97%
Staff are good at explaining things
84%
Ideas and concepts are explored in-depth
70%
Opportunities to apply what I've learned

Assessment and feedback

Feedback on work has been timely
Feedback on work has been helpful
Staff are contactable when needed
Good advice available when making study choices

Resources and organisation

84%
Library resources
89%
IT resources
89%
Course specific equipment and facilities
77%
Course is well organised and has run smoothly

Student voice

Staff value students' opinions

Who studies this subject and how do they get on?

75%
UK students
25%
International students
50%
Male students
50%
Female students
91%
2:1 or above
6%
Drop out rate

Most popular A-Levels studied (and grade achieved)

B
B
B

After graduation


The stats in this section relate to the general subject area/s at this university – not this specific course. We show this where there isn't enough data about the course, or where this is the most detailed info available to us.

Economics

What are graduates doing after six months?

This is what graduates told us they were doing (and earning), shortly after completing their course. We've crunched the numbers to show you if these immediate prospects are high, medium or low, compared to those studying this subject/s at other universities.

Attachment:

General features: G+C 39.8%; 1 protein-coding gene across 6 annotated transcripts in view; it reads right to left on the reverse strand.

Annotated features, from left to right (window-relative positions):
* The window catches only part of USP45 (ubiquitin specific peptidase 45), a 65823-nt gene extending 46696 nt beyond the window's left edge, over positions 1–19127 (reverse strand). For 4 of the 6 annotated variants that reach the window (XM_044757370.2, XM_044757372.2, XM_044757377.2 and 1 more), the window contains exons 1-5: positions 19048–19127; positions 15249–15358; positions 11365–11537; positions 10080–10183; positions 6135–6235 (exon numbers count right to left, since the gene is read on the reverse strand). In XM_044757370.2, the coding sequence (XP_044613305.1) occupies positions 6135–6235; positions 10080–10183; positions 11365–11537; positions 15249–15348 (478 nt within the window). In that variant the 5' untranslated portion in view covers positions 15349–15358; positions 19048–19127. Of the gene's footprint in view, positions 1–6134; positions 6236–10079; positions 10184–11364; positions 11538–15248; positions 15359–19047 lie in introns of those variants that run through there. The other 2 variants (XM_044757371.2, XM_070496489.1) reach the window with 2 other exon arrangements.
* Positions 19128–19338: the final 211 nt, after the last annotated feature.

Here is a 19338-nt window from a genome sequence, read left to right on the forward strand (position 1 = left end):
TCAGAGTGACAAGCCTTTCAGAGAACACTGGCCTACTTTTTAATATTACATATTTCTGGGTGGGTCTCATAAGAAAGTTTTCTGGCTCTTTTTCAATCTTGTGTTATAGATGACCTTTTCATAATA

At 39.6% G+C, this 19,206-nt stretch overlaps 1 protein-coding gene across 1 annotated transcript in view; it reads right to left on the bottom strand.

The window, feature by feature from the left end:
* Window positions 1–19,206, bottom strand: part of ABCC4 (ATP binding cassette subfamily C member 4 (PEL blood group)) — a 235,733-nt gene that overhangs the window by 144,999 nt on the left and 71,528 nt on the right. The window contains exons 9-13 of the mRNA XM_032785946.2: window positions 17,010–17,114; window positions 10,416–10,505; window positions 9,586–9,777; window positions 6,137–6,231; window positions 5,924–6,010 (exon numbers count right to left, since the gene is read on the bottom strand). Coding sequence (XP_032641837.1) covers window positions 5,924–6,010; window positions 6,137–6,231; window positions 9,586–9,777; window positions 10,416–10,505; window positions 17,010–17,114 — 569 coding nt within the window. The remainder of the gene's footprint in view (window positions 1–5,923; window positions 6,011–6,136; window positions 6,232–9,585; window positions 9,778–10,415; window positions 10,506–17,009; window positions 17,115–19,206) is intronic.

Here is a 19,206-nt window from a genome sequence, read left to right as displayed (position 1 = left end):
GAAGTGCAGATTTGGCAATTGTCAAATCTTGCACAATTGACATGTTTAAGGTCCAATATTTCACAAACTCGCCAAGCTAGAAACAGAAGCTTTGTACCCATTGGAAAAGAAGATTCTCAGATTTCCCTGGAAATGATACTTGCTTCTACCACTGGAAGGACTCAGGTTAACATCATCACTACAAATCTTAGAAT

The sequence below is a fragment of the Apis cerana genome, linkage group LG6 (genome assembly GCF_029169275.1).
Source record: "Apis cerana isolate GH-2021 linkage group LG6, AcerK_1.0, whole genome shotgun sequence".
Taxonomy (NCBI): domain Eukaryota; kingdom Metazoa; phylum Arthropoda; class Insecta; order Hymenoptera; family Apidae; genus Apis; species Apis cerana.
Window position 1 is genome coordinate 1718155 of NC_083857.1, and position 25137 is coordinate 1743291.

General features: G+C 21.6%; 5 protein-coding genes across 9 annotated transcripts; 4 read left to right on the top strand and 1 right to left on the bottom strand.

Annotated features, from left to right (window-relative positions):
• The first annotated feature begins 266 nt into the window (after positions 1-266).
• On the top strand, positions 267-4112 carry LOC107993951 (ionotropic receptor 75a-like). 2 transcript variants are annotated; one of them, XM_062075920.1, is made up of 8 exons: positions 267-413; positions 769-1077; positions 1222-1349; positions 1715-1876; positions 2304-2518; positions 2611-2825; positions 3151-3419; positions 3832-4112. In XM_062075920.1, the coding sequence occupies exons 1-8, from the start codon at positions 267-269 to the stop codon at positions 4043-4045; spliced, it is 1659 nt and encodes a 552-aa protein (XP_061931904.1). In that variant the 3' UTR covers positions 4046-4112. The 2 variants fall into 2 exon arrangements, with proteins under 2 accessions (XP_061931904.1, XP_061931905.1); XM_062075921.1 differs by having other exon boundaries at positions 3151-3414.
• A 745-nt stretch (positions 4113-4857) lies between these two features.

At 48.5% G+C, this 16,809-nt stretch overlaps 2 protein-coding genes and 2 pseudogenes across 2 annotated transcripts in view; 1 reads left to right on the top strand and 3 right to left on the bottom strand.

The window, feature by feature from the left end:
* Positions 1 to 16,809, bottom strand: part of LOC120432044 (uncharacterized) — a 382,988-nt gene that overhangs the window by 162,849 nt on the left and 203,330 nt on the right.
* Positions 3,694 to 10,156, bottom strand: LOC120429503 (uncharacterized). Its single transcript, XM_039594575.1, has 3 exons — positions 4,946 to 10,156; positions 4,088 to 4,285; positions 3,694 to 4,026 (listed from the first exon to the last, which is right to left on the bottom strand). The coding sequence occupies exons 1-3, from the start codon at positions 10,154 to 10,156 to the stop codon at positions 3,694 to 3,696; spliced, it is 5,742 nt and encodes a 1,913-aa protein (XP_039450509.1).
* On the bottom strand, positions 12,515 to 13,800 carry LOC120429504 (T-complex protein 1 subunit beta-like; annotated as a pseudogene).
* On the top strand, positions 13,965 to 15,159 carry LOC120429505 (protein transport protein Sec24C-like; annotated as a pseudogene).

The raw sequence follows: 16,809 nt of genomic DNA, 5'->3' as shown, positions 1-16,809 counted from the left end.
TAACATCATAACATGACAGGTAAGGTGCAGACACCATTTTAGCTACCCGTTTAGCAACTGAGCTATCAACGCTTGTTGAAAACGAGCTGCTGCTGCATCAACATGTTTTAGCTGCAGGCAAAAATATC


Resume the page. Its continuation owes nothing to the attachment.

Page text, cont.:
£25,000
med
Average annual salary
95%
med
Employed or in further education
74%
low
Employed in a role where degree was essential or beneficial

Top job areas of graduates

18%
Business, finance and related associate professionals
16%
Business, research and administrative professionals
11%
Sales, marketing and related associate professionals
What do graduate employment figures really tell you?

This is a degree in demand, as business increasingly needs workers who can examine and explain complex data. And yet the number of economics graduates fell by nearly 10% last year, which means demand is even greater. As so many economic grads go into banking and finance, it's not surprising that over half of all 2015's economics graduates who did go into work were working in London. And don't think it's just the finance industry that's interested in these graduates - there's a significant number who enter the IT industry to work with data as analysts and consultants. It's quite common for economics graduates to go into jobs such as accountancy and management consultancy which may require you to take more training and gain professional qualifications - so don’t assume you won’t have to take any more exams once you leave uni. And the incentive to take them, of course, is better pay, which will be on top of an already healthy average starting salary of over £30,000 for graduates working in the capital.

Politics